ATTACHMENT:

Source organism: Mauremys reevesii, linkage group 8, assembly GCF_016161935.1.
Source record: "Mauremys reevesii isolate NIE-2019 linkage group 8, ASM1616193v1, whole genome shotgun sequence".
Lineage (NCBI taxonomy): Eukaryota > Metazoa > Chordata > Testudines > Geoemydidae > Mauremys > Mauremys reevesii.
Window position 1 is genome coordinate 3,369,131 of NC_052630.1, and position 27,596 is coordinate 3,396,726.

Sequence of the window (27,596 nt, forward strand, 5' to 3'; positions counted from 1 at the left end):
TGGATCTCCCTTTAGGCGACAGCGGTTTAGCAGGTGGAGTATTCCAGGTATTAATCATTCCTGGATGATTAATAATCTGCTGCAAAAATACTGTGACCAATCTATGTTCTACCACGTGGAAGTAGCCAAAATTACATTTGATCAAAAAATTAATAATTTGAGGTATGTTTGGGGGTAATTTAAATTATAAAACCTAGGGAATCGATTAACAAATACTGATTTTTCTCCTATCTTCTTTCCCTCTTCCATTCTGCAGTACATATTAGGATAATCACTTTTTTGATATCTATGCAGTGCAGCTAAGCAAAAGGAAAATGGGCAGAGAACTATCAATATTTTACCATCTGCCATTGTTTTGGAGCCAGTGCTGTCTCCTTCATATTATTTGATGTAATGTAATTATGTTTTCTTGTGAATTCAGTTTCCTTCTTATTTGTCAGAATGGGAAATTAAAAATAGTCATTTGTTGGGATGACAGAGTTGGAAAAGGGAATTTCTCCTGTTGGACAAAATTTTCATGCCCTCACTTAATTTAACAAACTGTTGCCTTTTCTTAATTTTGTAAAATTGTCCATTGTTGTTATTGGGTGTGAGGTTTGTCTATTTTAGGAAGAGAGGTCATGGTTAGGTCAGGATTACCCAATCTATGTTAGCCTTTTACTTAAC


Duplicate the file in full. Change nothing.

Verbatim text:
Source organism: Mauremys reevesii, linkage group 8, assembly GCF_016161935.1.
Source record: "Mauremys reevesii isolate NIE-2019 linkage group 8, ASM1616193v1, whole genome shotgun sequence".
Lineage (NCBI taxonomy): Eukaryota > Metazoa > Chordata > Testudines > Geoemydidae > Mauremys > Mauremys reevesii.
Window position 1 is genome coordinate 3,369,131 of NC_052630.1, and position 27,596 is coordinate 3,396,726.

Sequence of the window (27,596 nt, forward strand, 5' to 3'; positions counted from 1 at the left end):
TGGATCTCCCTTTAGGCGACAGCGGTTTAGCAGGTGGAGTATTCCAGGTATTAATCATTCCTGGATGATTAATAATCTGCTGCAAAAATACTGTGACCAATCTATGTTCTACCACGTGGAAGTAGCCAAAATTACATTTGATCAAAAAATTAATAATTTGAGGTATGTTTGGGGGTAATTTAAATTATAAAACCTAGGGAATCGATTAACAAATACTGATTTTTCTCCTATCTTCTTTCCCTCTTCCATTCTGCAGTACATATTAGGATAATCACTTTTTTGATATCTATGCAGTGCAGCTAAGCAAAAGGAAAATGGGCAGAGAACTATCAATATTTTACCATCTGCCATTGTTTTGGAGCCAGTGCTGTCTCCTTCATATTATTTGATGTAATGTAATTATGTTTTCTTGTGAATTCAGTTTCCTTCTTATTTGTCAGAATGGGAAATTAAAAATAGTCATTTGTTGGGATGACAGAGTTGGAAAAGGGAATTTCTCCTGTTGGACAAAATTTTCATGCCCTCACTTAATTTAACAAACTGTTGCCTTTTCTTAATTTTGTAAAATTGTCCATTGTTGTTATTGGGTGTGAGGTTTGTCTATTTTAGGAAGAGAGGTCATGGTTAGGTCAGGATTACCCAATCTATGTTAGCCTTTTACTTAAC